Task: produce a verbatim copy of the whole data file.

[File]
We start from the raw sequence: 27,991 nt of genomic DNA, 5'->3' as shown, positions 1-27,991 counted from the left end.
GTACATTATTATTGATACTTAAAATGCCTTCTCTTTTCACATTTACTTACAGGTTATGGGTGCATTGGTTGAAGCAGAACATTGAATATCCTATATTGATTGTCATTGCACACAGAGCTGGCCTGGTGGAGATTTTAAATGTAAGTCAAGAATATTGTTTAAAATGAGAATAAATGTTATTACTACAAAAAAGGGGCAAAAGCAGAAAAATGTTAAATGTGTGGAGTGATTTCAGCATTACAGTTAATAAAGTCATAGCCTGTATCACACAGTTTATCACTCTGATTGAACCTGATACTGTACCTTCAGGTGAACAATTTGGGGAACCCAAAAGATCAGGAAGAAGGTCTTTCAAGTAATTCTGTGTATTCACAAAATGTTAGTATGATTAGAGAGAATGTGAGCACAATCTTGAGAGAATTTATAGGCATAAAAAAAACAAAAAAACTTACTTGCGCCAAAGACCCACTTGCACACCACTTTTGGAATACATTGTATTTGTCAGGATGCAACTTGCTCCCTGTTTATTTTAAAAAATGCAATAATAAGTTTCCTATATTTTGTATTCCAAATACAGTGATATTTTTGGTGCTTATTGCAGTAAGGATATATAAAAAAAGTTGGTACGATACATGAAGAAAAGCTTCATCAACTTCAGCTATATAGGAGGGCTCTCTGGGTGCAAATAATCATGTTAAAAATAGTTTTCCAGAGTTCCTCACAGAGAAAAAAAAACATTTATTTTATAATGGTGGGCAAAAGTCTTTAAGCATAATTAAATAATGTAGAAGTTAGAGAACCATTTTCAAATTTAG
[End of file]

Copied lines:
We start from the raw sequence: 27,991 nt of genomic DNA, 5'->3' as shown, positions 1-27,991 counted from the left end.
GTACATTATTATTGATACTTAAAATGCCTTCTCTTTTCACATTTACTTACAGGTTATGGGTGCATTGGTTGAAGCAGAACATTGAATATCCTATATTGATTGTCATTGCACACAGAGCTGGCCTGGTGGAGATTTTAAATGTAAGTCAAGAATATTGTTTAAAATGAGAATAAATGTTATTACTACAAAAAAGGGGCAAAAGCAGAAAAATGTTAAATGTGTGGAGTGATTTCAGCATTACAGTTAATAAAGTCATAGCCTGTATCACACAGTTTATCACTCTGATTGAACCTGATACTGTACCTTCAGGTGAACAATTTGGGGAACCCAAAAGATCAGGAAGAAGGTCTTTCAAGTAATTCTGTGTATTCACAAAATGTTAGTATGATTAGAGAGAATGTGAGCACAATCTTGAGAGAATTTATAGGCATAAAAAAAACAAAAAAACTTACTTGCGCCAAAGACCCACTTGCACACCACTTTTGGAATACATTGTATTTGTCAGGATGCAACTTGCTCCCTGTTTATTTTAAAAAATGCAATAATAAGTTTCCTATATTTTGTATTCCAAATACAGTGATATTTTTGGTGCTTATTGCAGTAAGGATATATAAAAAAAGTTGGTACGATACATGAAGAAAAGCTTCATCAACTTCAGCTATATAGGAGGGCTCTCTGGGTGCAAATAATCATGTTAAAAATAGTTTTCCAGAGTTCCTCACAGAGAAAAAAAAACATTTATTTTATAATGGTGGGCAAAAGTCTTTAAGCATAATTAAATAATGTAGAAGTTAGAGAACCATTTTCAAATTTAG